I’ll take you out for dinner, but leave the dog at home!

I should have known Ben was trouble by Chelly’s reaction.
She’s always been a good judge of character, and normally I’m tuned into her emotions.
I’m early, as I am for most things.
I’m just about to go home, thinking I’ve been stood up for the first time when a voice says:
“You’re dog’s not going to bite me is he?”
“No! Luckily for you she’s just had her dinner!” I say, flashing a wide smile.
The voice doesn’t answer.
“Right, shall we go in then?”
So, that must be Ben, my date!
“Ah bless him!” I think.
“He’s obviously trying, but failing to be funny! It must be awful for him to be on a blind date with a really attractive lady and her even more stunning guide dog!”
Ben and I met on a dating website. We’ve skyped once, messaged heaps of times and he seemed a really lovely person.
That’s why I took the plunge and mentioned meeting up before I left Cardiff to go to Australia to see friends and travel for a bit.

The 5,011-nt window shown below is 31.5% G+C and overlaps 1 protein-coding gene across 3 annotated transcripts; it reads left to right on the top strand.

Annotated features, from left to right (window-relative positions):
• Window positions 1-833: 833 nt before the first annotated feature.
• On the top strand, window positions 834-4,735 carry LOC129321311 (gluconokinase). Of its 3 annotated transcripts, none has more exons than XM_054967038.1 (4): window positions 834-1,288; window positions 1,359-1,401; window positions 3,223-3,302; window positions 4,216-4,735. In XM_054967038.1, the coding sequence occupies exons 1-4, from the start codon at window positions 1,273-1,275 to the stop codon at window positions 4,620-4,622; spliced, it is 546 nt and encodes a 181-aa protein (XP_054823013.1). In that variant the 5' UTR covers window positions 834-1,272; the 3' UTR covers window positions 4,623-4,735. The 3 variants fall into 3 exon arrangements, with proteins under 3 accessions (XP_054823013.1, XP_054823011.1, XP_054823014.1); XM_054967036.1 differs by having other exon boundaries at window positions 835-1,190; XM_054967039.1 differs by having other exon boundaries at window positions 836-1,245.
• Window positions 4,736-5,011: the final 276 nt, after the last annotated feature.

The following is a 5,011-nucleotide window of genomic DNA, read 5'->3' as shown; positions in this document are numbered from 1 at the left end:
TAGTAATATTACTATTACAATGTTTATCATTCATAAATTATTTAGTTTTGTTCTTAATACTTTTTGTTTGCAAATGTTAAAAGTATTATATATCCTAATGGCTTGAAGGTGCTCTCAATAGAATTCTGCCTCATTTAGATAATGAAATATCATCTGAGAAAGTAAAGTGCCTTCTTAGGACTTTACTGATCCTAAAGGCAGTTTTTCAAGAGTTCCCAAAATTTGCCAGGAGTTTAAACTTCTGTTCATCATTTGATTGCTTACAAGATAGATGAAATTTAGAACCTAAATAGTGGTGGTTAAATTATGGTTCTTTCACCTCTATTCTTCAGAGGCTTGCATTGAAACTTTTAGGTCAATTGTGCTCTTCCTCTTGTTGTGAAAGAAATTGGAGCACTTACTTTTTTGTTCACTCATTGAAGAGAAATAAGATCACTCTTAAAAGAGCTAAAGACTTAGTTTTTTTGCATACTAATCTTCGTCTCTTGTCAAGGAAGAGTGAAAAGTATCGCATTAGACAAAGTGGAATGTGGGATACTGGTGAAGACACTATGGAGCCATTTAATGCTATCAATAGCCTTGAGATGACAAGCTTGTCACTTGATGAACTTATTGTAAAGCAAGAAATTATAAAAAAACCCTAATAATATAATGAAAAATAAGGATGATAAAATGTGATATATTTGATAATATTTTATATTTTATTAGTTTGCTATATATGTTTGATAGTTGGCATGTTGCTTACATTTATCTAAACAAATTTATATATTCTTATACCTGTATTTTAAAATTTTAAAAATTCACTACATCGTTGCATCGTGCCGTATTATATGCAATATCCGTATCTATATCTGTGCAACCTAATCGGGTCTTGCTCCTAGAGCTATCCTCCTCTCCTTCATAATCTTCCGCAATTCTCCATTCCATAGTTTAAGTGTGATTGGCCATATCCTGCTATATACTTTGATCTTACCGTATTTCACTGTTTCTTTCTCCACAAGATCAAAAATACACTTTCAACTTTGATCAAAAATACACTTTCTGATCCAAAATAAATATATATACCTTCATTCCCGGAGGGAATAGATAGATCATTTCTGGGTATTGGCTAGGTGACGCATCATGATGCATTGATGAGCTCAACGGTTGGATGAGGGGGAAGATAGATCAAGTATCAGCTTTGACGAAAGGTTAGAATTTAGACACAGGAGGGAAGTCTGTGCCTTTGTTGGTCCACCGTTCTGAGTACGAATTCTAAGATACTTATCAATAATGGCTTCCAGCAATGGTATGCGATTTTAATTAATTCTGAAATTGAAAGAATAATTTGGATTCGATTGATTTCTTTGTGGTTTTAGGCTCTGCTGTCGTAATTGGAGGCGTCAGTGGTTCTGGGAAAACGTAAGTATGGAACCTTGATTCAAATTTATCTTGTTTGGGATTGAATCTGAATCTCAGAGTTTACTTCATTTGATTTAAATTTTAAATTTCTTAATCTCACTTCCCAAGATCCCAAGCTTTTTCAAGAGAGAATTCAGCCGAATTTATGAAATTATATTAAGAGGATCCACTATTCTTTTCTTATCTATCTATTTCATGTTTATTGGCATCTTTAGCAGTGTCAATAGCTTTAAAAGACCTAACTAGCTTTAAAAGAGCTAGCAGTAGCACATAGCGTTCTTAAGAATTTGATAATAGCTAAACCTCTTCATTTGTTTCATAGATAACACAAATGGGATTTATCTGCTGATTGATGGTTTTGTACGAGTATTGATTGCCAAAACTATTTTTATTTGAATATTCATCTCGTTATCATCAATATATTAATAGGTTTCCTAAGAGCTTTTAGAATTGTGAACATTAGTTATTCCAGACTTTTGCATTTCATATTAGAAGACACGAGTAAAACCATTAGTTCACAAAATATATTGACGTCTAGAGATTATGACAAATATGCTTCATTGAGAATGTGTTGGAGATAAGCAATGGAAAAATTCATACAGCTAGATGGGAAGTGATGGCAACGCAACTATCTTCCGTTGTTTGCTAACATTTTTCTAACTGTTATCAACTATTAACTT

Chelly by this time is making her feelings known very well, but as I mentioned before I didn’t pick up on it.
She’s sitting bolt upright by my chair.
If she’d have growled at Ben I may have been more aware.
We have a meal, then walk by the castle for a bit.
I’m feeling absolutely bored!
I think of the pile of ironing waiting for me, and long to be back home!
I’d done the right thing and told my friends I was going out, what time we were meeting and where we’d be.
I fervently regretted not asking them to ring me at an appointed time with a crisis!
But I didn’t think the date would be this dull!
I laugh at his attempts of humour and try and interact with him.
“You’re a trained journalist,” I tell myself.
“You should be good at asking questions!”
I really think he’ll burst into tears when he starts saying how bad his childhood was and how he wishes he’d treated his sister better than he did!
Eventually I hear the words I’ve been longing for all night.
“Well, it’s been a lovely evening, shall I walk you home?”
“Oh, yes please!” I say, resisting the overwhelming desire to clap and do a jig!
We part without so much as a kiss on the doorstep.
“Well Chelly,” I say.
I’m glad that’s over!”